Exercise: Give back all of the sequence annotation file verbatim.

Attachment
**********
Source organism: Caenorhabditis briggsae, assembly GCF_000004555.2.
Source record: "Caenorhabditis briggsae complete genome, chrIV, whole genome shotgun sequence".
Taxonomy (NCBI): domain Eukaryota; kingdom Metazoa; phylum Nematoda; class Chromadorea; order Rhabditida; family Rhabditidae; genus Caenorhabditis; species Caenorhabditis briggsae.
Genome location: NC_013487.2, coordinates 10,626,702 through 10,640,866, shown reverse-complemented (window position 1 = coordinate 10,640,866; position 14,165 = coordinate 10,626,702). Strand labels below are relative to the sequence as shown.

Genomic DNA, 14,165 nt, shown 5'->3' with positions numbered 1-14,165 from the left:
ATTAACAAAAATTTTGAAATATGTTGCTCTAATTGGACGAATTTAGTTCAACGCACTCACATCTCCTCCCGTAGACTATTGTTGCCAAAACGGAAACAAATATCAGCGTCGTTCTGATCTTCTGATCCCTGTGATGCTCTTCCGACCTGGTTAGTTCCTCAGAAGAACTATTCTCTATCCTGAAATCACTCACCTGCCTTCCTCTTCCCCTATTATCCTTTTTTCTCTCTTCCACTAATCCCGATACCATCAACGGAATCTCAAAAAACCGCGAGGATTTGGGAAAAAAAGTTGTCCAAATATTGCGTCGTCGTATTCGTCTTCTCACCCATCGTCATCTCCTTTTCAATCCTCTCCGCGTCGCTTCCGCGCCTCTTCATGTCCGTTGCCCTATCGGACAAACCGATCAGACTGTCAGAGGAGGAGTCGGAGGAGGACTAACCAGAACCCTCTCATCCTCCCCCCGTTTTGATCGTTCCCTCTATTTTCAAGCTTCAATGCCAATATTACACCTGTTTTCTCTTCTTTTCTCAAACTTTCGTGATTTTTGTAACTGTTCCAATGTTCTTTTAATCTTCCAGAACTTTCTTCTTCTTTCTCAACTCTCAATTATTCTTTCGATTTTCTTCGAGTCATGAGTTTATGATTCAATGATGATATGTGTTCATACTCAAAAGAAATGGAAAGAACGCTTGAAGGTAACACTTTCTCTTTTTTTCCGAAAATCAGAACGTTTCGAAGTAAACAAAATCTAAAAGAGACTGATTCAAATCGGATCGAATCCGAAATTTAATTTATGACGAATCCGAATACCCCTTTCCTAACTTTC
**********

Source organism: Caenorhabditis briggsae, assembly GCF_000004555.2.
Source record: "Caenorhabditis briggsae complete genome, chrIV, whole genome shotgun sequence".
Taxonomy (NCBI): domain Eukaryota; kingdom Metazoa; phylum Nematoda; class Chromadorea; order Rhabditida; family Rhabditidae; genus Caenorhabditis; species Caenorhabditis briggsae.
Genome location: NC_013487.2, coordinates 10,626,702 through 10,640,866, shown reverse-complemented (window position 1 = coordinate 10,640,866; position 14,165 = coordinate 10,626,702). Strand labels below are relative to the sequence as shown.

Genomic DNA, 14,165 nt, shown 5'->3' with positions numbered 1-14,165 from the left:
ATTAACAAAAATTTTGAAATATGTTGCTCTAATTGGACGAATTTAGTTCAACGCACTCACATCTCCTCCCGTAGACTATTGTTGCCAAAACGGAAACAAATATCAGCGTCGTTCTGATCTTCTGATCCCTGTGATGCTCTTCCGACCTGGTTAGTTCCTCAGAAGAACTATTCTCTATCCTGAAATCACTCACCTGCCTTCCTCTTCCCCTATTATCCTTTTTTCTCTCTTCCACTAATCCCGATACCATCAACGGAATCTCAAAAAACCGCGAGGATTTGGGAAAAAAAGTTGTCCAAATATTGCGTCGTCGTATTCGTCTTCTCACCCATCGTCATCTCCTTTTCAATCCTCTCCGCGTCGCTTCCGCGCCTCTTCATGTCCGTTGCCCTATCGGACAAACCGATCAGACTGTCAGAGGAGGAGTCGGAGGAGGACTAACCAGAACCCTCTCATCCTCCCCCCGTTTTGATCGTTCCCTCTATTTTCAAGCTTCAATGCCAATATTACACCTGTTTTCTCTTCTTTTCTCAAACTTTCGTGATTTTTGTAACTGTTCCAATGTTCTTTTAATCTTCCAGAACTTTCTTCTTCTTTCTCAACTCTCAATTATTCTTTCGATTTTCTTCGAGTCATGAGTTTATGATTCAATGATGATATGTGTTCATACTCAAAAGAAATGGAAAGAACGCTTGAAGGTAACACTTTCTCTTTTTTTCCGAAAATCAGAACGTTTCGAAGTAAACAAAATCTAAAAGAGACTGATTCAAATCGGATCGAATCCGAAATTTAATTTATGACGAATCCGAATACCCCTTTCCTAACTTTC